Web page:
a beautiful bath by Unique Wood Design for a hotel project by Buildinvest, France.
I shattered the ice
to draw water —
no matter, this morning
frozen just as solid.
– – – – –
Otagaki Rengetsu (tr. by John Stevens)
The ritual of bathing as a means of relaxing and warming is sublime. Made more so if performed in the outdoors with an outdoor shower for the pre-rinse. On a crisp, chill morning the experience is humbling.
The Japanese bath or more politely the ofuro (お風呂) specifically a short, steep-sided wooden tub calls to Jan and I. In fact 26 years ago when we built our current home, we purchased all the plumbing for the master bathroom; only to discover years later a jacuzzi tub would’t be for us. We sold it – unused with the original stickers – to someone building a house on Protection Island (Nanaimo, BC). Sayōnara and Good bye; better them than us. And since then, Jan has set his sight on a soaking tub in the floor – as step down into. Baths of this type are found all over Japan in houses, apartments and traditional Japanese inns.
Not inclined to be a slave to tradition, I’d not planning on recycling the water for every member of the household, nor washing clothes. Surely some vices are to be excused for living in the land of hydro-electricity. This would be a fill, slosh, soak, rejuvenate.
A modern ofuro may be made of modern materials but we are ‘the’ wood people. It’s the journey not the convenience. Signature pieces by architects and interior designers are vogue; I’ve got my ‘wood’ man who is ever so passionate about wooden boats. Wood is an excellent insulator; modern boating building techniques provide strong, water-proof joinery. Voila!! Another dream. It’s the culture of wood.
The sides are generally square rather than being sloped with generally no overflow drainage. Not necessarily the tub of yesterday, wooden bathtubs offer an opportunity to explore shapes. They are a perfect match in today’s modern, minimalistic interiors. Round forms give elegance and sophistication. Inspired by nature: Wood ~~ Water.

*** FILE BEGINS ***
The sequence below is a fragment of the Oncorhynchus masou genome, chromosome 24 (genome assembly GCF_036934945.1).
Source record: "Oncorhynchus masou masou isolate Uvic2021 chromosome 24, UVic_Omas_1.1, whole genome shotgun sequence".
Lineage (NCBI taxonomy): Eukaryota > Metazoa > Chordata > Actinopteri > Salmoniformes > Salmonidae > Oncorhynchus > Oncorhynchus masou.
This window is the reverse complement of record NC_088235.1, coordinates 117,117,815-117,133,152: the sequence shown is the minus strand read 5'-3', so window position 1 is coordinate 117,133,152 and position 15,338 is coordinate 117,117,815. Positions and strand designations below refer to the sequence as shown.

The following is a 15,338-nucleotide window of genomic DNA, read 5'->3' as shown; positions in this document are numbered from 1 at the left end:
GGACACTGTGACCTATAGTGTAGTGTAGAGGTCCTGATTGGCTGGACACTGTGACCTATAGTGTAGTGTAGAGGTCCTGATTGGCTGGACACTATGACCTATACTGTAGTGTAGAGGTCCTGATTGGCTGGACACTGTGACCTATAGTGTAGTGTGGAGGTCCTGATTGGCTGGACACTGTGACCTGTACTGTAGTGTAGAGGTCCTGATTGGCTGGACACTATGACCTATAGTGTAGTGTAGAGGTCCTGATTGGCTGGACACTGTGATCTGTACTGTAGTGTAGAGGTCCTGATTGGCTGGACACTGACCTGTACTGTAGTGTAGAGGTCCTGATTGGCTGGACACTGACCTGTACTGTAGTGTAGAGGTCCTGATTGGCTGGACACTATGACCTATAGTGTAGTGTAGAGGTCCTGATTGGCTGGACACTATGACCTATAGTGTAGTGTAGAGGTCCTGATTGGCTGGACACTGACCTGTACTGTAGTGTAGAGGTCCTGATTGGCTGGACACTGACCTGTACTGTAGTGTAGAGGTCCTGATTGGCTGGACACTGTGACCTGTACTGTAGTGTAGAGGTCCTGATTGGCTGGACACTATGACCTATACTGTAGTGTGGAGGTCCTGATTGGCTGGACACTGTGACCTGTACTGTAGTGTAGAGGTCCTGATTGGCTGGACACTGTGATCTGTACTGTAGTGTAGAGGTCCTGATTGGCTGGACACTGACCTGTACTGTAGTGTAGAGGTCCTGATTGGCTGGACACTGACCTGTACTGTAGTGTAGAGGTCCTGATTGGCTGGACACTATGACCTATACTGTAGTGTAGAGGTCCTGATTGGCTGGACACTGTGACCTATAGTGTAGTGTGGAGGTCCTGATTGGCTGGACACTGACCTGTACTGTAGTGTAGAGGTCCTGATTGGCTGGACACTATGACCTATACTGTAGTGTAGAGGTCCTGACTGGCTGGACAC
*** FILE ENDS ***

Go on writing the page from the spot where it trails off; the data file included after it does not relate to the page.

Beyond the aesthetics of the visual enjoyment, a warm bath stimulates blood circulation and the lymphatic system. Out there in the realm of “Google”, there is research proving how negatively charged ions present in the water and steam of a bath “scrub off” magnetic tensions and free radicals, having an “anti-aging” effect on the entire body. Negative ions have psychological benefits, imparting a feeling of security and sense of refreshment while soothing the body. Such ions as generated by waterfalls, fountains, and other sources of agitated water. Who can argue the benefits now?!
Yellow Cedar or Western Red Cedar, Teak, African Mahogany. Chose the woods that are fearless in a wet environment. Woods that offer anti-bacterial agents; resistant to molds and insects. Don’t want to form a water bucket brigade to fill the tub? You’ll need to consider a fast flowing faucet.
Another dream ~~ I think this one will happen! Perhaps you’ll see the results in a future “Jan’s Day Off”. Patience!
If you’ve built such a tub; If you’ve seen such a tub; If you dream of such tub………
Share the passion with us at email@example.com.
Heard, not seen,
the camellia poured rainwater
when it leaned
a clear waterfall –
into the ripples
fall green pine-needles
The Haiku Poems of Matsu Basho – The Green Leaf File.